17 Mar How to keep making money during a global recession
Economists are now certain that a global recession is “highly probable”. The President of the United States announced on 11 March 2020 that travel from 26 European countries is banned for 30 days as a measure to stop COVID-19 spreading into the country. While the ban excludes the UK and Ireland, for the rest of Europe it is now in place. The announcement was meant to stem fears of a recession, but it’s done nothing so far to stop heavy financial losses in markets around the world.
Indeed, at the same time as the US announcement, Wall Street futures trading and Asian stock markets continued to plunge deep into the red. Investors have spoken and they are betting that the US’s $250 billing package will not ensure that the world’s biggest economy will remain open.
Will coronavirus cause a global recession?
Elsewhere we are also seeing huge economic ramifications caused by the coronavirus, which is now officially a pandemic, according to the World Health Organisation (WHO). Italy’s government has effectively shut down the entire country, with the closure of all non-essential businesses. The entire population of 60 million are under lockdown as Italy is the second-worst affected country behind China with a count of 12,000.
Global cases of COVID-19 have exceeded 126,000, with more than 4,600 deaths. China still has the highest number of sufferers and deaths, but the numbers are falling according to official data. In the US, cases have risen by more than 1,300, and the US State Department has issued guidance advising US citizens to ‘reconsider’ all overseas trips.
Economic measures announced in the US package include financial assistance for people who can’t work, are quarantined, or are looking after others who are ill. However, it’s unlikely that these measures will be successful in holding back the shutdown of major global economies. The cessation of economic activity could destroy supply and demand simultaneously.
During and just after the president’s address, the Asia Pacific markets plunged into full sell-off mode. In Tokyo, the Nikkei fell 5.4%, Hong Kong fell 4.3% and the ASX200 in Sydney fell 7.2%. We’re also seeing steep falls in airline shares, with Australia’s Qantas plunging 11% and Singapore Airlines down 4%.
How can investors mitigate losses during a global recession?
While global markets remain in turmoil, investors are turning to safer assets, such as government bonds and gold. Here’s how my team manages our investments, to mitigate the possibility of any losses. Investments run seasonally, with economic cycles mirroring the four seasons of the year.
Problems arise when things go well for a long period of time, and the temptation is to stop planning ahead. While riding positive waves can feel good, it sets you up to crash when the cycle changes. My fundamental strategy for investment hinges on understanding economics and business cycles in order to make decisions accordingly.
We always invest carefully and cautiously with the following words as our mantra: “Rule number one: never lose money. Rule number 2: don’t forget rule number one…” said by one of the world’s most successful investors, Walter Buffet.
Our investment strategies
We invest based on two basic ideas. First and foremost, we are Business Cycle Investors (BCI). We also follow s Dynamic Asset Allocation (DAA). Here’s how these strategies guided our investments in 2019. First, a quick explanation of each strategy.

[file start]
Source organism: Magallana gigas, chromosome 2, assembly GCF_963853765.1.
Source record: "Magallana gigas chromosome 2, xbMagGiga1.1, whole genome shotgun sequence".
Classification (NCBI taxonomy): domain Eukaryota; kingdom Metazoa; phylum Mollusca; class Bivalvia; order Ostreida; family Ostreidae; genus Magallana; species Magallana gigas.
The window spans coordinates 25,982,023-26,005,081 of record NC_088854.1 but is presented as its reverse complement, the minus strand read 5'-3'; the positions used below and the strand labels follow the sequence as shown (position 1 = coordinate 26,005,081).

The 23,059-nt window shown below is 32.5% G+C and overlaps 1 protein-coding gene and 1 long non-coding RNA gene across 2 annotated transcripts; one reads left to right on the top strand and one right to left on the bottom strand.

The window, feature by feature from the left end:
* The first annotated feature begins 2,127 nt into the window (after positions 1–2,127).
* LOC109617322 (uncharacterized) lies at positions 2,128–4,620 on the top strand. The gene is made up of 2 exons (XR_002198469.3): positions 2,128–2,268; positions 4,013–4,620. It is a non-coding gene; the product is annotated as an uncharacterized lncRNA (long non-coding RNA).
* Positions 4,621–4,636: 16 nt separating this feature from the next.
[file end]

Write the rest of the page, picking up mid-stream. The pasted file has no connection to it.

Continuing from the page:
- Dynamic Asset Allocation (DAA)
An extension of Strategic and Tactic Asset Allocation, DAA means fewer restrictions on what you buy and sell in your portfolio. Below is a comparison.
- Strategic Asset Allocation – built around risk profiling. Very sensitive to business cycles, it yields anticipated returns of between 3-6%.
- Tactical Asset Allocation – a core approach for building portfolios. Less sensitive to business cycles, with returns between 5-8%.
- Dynamic Asset Allocation – fully flexible, works with business cycles by anticipating when to exit/deploy markets, and has anticipated returns of 12%+.
- Business Cycle Investing (BCI)
This investment approach is centred around economic theory. Economic cycles can be likened to the four seasons and investors following this way of investing focus on the big picture performance of sectors, rather than individual stocks. A commonsense model, BCI dictates investment decisions based on the wider economy.
These methods can be used to determine which investment decisions are best, based on where the economy lies on the business cycle. In early and mid stages, investors favour equities, and in later stages move away from this into other sectors.
Understanding the economy means better decisions
Our investment committee decided that defensive assets were the best bet in 2019, based on the economy entering the late stages of the business cycle. These assets included cash, private secured credit, corporate bonds, gold and government bonds. All of these assets performed well for us, with a return on investment of 24% for gold, 15% for private credit and 7% on corporate bonds. Government bonds are starting to come into their own for us now too, and cash creates a balance for our portfolio.
For investors with the same approach, who believe that economic cycles are seasonal, success lies in preparing early for the changes ahead. Moving into 2021, much will depend on the impact of COVID-19 on global markets. I think that gold, cash and government bonds will continue to do well in 2020, and an increase in investors will shift from equities to these sectors. If the economy continues evolving as it is now, equities will be heavily hit by 2022, making it a good time to go back to this sector.